"Someone is at the door."
Translation:Er is iemand aan de deur.
It’s not really a correct sentence. I, as a native, am not even sure why, but I guess it has to do with the fact that ‘iemand’ is an indefinite pronoun. If you’d say “Robert staat aan de deur”, that would be correct. But with indefinite pronouns like ‘niemand’ or ‘iemand’, “Er staat niemand voor de deur” is correct. But for some reason, ‘iedereen’ doesn’t comply with that rule. “Iedereen staat voor de deur” is correct, without ‘er’.
I honestly have no idea; the word ‘er’ is a very big challenge and I can barely find anything online about it. You will have to learn through experience.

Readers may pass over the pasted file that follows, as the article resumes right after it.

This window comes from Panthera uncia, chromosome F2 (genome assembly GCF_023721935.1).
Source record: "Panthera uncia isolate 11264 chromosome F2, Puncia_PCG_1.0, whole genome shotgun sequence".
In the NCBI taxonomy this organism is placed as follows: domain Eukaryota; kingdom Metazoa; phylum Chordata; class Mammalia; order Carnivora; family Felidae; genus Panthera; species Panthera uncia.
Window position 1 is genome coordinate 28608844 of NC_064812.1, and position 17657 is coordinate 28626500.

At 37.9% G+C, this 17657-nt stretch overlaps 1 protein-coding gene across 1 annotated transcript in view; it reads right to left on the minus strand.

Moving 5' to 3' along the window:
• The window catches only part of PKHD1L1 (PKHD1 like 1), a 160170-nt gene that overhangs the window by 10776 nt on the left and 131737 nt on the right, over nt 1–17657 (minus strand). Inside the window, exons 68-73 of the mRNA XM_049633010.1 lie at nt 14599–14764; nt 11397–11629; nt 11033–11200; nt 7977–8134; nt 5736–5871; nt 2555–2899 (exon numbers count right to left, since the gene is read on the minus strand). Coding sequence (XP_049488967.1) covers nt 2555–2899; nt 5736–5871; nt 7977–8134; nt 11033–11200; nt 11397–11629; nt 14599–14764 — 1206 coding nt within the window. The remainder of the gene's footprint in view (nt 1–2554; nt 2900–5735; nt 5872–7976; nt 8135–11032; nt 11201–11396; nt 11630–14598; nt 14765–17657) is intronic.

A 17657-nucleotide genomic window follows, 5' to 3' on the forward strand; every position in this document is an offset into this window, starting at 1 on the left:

In this case, the order of words wouldn’t make sense. It suggests that ‘iemand’ would be the subject. “Aan de deur zijn” isn’t an expression/a verb, so this sentence isn’t correct. That’s why “er is” is used: There is someone (“er is iemand”) – at the door [location]. This construction with ‘er’ allows this sentence to be correct. Since in English, “to be at the door” is a verb, this sentence has more flexibility in English. ‘Er’ is a hard word! It’s hard to explain as well. Using it flawlessly requires practice and experience.